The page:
Managing Security in a Regulated Industry
As is the case with any regulated industry, the insurance industry has long been driven by regulatory pressures that compel them to undertake security activities. Over the past 5-10 years or so, the level of regulatory pressure has grown dramatically, forcing regulated industries to take proactive actions to address risk within their environments. At the same time, customers have become savvier and have raised their expectations of what responsible corporate stewardship looks like relative to security and privacy.
The combination of this increased regulatory pressure and higher customer expectations have finally, and relatively swiftly, generated positive movement to address security and privacy risks. The result is active involvement of executives. This contrasts with the snail-like pace of change in the preceding 50 years where the insurance industry was slow to adopt and embrace technology – and adoption of appropriate security and privacy controls was even slower yet!
Most of the regulations are quite explicit about the need to exercise due diligence of your vendors and that’s another difference in the insurance industry – as well as most other regulated industries: if you are not at the very top of the supply chain, you are being constantly audited by your customers as well as the traditional audits conducted by industry regulators and independent audit firms – and once they do, that naturally flows down to other providers in their supply chain.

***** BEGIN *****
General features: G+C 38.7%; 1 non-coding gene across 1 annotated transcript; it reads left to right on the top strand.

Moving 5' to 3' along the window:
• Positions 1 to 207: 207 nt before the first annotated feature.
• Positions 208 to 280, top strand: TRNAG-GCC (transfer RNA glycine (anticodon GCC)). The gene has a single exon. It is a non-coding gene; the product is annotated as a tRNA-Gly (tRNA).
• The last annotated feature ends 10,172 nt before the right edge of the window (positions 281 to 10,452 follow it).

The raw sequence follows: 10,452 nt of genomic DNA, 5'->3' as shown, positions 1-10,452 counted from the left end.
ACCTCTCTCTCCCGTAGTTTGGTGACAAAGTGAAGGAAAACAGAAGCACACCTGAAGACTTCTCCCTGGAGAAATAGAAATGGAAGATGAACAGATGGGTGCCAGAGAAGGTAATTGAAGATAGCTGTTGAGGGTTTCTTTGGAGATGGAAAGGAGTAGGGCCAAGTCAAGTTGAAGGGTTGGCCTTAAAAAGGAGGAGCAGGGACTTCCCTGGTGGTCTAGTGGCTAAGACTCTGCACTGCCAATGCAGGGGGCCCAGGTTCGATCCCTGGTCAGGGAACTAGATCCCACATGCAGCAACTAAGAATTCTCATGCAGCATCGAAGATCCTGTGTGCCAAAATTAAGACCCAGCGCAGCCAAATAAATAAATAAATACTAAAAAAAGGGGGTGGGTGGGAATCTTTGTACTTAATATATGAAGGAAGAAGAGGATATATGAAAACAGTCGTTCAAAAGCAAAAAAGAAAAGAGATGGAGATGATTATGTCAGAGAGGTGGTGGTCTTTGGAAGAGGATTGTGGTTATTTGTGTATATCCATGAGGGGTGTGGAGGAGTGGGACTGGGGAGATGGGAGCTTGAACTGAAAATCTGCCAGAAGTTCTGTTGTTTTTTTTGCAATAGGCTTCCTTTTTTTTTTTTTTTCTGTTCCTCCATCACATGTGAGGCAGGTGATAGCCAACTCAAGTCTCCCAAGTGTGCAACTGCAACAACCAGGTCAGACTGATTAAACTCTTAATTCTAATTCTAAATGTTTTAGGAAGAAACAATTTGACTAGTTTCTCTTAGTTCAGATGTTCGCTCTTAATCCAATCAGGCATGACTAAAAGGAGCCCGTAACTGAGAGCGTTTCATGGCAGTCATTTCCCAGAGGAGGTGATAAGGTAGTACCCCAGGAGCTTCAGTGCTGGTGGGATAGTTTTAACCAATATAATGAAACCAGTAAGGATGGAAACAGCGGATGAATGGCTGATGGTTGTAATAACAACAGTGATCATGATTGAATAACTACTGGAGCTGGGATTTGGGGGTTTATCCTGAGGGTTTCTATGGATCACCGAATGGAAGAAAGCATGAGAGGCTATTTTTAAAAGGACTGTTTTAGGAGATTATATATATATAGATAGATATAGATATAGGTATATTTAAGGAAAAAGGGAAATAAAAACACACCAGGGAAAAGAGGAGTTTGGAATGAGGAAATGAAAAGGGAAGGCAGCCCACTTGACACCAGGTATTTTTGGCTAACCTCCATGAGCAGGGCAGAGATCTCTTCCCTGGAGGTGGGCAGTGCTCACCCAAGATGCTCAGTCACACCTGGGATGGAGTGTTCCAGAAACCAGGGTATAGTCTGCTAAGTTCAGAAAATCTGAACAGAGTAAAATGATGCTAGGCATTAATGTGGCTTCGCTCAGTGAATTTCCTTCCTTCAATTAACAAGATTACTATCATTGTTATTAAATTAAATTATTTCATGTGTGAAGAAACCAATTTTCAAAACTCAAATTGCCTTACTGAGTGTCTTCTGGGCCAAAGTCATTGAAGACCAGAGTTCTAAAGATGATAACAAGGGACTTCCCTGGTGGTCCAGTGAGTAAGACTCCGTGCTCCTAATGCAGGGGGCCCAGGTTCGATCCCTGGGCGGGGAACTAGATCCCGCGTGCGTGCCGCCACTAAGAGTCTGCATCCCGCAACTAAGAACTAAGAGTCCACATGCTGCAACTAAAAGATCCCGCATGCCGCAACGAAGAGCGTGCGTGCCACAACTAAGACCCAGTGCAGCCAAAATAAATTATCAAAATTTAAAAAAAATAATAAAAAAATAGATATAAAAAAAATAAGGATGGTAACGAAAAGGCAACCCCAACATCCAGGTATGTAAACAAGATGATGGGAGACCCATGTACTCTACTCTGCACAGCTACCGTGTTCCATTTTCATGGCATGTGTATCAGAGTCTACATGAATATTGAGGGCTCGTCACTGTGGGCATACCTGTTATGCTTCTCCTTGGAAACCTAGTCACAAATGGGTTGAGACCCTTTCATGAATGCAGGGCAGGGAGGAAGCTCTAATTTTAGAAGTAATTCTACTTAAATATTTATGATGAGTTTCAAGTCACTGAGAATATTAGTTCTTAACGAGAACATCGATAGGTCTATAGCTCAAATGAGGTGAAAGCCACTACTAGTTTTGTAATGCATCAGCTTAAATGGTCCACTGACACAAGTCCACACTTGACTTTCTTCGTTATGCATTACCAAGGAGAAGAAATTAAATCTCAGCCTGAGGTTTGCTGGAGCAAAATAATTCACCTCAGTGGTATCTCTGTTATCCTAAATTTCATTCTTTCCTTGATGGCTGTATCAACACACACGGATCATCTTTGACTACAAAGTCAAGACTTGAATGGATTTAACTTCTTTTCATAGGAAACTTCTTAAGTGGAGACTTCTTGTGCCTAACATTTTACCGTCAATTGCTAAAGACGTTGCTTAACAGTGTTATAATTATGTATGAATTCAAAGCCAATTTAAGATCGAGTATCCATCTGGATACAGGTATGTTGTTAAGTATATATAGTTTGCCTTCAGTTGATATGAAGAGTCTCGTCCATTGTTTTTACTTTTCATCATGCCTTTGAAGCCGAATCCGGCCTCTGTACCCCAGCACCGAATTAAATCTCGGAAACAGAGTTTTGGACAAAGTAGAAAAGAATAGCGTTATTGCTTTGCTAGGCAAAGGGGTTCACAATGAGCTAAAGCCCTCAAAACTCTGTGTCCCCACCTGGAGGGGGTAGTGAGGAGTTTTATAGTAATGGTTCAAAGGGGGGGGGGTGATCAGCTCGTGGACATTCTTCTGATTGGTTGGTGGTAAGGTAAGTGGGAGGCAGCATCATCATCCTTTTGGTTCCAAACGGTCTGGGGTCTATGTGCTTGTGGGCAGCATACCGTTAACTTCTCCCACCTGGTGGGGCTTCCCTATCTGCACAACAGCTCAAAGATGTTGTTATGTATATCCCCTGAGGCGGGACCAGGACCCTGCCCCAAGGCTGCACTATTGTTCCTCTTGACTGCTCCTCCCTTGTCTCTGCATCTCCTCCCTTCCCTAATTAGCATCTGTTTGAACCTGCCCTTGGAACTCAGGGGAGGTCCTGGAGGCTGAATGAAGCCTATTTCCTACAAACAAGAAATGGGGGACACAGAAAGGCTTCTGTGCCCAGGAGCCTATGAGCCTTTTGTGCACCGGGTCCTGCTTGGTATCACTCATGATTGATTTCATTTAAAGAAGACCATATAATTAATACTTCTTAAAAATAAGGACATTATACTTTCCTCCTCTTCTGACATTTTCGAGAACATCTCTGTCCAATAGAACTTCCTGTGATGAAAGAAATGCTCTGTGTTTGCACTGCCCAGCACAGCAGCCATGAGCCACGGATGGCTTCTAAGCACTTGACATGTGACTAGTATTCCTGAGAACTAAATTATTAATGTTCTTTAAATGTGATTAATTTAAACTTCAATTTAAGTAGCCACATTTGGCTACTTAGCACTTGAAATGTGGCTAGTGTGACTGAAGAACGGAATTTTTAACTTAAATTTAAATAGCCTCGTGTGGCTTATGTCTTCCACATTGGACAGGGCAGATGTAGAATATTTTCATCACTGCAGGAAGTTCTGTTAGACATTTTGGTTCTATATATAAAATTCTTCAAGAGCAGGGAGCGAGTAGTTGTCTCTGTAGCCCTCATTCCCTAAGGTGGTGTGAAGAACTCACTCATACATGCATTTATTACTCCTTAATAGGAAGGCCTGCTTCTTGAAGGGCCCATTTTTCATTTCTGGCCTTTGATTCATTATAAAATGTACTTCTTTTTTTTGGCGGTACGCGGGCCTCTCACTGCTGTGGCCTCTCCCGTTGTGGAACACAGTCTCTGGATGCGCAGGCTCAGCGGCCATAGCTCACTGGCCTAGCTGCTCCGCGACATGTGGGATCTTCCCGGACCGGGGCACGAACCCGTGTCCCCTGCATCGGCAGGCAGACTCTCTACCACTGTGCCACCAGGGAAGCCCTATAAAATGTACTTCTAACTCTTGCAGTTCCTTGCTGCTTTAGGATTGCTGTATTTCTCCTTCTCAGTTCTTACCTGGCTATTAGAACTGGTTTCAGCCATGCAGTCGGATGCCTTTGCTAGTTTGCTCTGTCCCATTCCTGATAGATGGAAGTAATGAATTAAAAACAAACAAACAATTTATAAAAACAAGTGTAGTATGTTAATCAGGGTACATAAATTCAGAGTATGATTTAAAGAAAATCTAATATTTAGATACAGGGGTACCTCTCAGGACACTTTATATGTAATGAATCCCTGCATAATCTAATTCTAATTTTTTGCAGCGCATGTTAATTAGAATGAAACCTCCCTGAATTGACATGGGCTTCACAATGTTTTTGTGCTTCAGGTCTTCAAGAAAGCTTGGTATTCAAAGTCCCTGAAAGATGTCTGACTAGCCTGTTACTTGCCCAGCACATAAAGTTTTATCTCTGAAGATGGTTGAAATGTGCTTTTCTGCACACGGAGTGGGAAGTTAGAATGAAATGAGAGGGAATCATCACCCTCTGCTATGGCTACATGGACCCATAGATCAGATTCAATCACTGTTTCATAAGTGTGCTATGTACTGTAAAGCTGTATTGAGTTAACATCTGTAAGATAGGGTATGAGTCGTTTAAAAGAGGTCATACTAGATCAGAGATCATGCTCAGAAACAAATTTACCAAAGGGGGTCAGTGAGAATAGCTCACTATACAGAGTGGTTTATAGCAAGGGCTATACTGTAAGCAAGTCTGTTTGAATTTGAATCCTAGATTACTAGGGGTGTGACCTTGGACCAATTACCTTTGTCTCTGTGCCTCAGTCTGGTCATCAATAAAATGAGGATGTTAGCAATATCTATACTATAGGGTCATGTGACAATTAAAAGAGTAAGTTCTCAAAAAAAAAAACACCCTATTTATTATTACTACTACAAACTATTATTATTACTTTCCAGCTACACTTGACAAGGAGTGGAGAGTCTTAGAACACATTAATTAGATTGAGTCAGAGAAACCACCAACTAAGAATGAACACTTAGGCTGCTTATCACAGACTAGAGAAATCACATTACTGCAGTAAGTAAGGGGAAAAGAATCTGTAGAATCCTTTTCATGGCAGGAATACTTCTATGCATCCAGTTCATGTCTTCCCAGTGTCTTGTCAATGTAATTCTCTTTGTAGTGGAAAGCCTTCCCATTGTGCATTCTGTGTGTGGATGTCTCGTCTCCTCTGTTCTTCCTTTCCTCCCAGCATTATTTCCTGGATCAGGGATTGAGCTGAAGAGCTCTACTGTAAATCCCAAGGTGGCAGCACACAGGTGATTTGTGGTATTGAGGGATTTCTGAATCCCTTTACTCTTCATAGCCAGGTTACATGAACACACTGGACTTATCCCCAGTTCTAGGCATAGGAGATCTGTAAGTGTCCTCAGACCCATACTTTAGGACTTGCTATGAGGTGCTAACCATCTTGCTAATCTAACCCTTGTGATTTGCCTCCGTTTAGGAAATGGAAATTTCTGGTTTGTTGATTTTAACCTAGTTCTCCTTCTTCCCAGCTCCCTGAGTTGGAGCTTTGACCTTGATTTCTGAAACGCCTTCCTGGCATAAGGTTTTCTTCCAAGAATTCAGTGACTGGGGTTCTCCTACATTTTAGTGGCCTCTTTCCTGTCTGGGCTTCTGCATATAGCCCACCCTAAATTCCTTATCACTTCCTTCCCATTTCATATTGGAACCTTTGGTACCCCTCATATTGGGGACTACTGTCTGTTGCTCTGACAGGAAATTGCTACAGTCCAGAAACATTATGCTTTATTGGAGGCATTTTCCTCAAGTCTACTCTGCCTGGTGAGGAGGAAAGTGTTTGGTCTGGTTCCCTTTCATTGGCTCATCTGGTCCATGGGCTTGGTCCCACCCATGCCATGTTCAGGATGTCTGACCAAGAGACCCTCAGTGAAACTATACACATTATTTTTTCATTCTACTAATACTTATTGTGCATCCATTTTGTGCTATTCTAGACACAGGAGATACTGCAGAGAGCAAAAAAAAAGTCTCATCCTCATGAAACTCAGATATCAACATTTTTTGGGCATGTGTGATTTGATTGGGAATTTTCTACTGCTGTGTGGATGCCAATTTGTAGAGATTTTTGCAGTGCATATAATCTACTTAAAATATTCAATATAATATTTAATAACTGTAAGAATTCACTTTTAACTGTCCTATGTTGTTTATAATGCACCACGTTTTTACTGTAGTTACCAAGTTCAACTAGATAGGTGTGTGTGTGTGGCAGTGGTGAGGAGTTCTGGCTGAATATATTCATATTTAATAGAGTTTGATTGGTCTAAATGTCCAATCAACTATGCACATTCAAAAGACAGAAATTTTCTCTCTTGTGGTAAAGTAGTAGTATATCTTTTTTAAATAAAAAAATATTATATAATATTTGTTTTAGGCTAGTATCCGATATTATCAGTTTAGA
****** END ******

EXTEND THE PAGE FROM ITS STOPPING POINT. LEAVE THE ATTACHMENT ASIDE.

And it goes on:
Advice for Communicating and Working with Organizational Leadership
It’s important to note that I came up, especially during my time in the military, defense, and aerospace industries, in a profession that attempted to drive security improvements using FUD (fear, uncertainty, and doubt), where you’re essentially scaring people into doing the right thing. I’ve found that rarely works well and is not a sustainable approach.
In my more recent roles in the insurance industry, my team and I function as risk managers, and we really do view one of our primary roles as providing illumination of risk and communicating that to appropriate levels of the organization. For me, most of the companies I’ve worked at are mid-sized companies which makes it easier to implement a senior executive oversight committee or steering committee – and I leverage them a lot and with great success. That approach may not work quite as well with very large companies, but the concept is sound.
By getting this steering committee to agree to certain security- and privacy-related objectives, standards, or metrics that are important to them, you can then use their involvement to help accomplish your goals. It also shifts responsibility for executing those changes down the operational business path rather than attempting to force it because “the security team said we must do it.”
I have also always tended to follow an 80/20 rule for addressing risks. It’s not that I don’t care about the 20 percent, but I’ve seen too many times where my peers have set out to boil the ocean and that just doesn’t work. Worse yet, you can seriously damage your credibility with business executives if they perceive your goals as unrealistic. Much better to incrementally pick off chunks, then use the metrics to show success over time.
Application Security: Three Critical Components to Ensuring Security
1. Treat the Platform as a Key Asset and Report on its Security Posture to Executives
I’ve seen most organizations struggle with the application security side including such basic activities as regular security testing. I’m having less trouble these days, and one of the reasons for that is that I get business and IT leaders to identify the key platforms used to run the business and then I report on their security posture.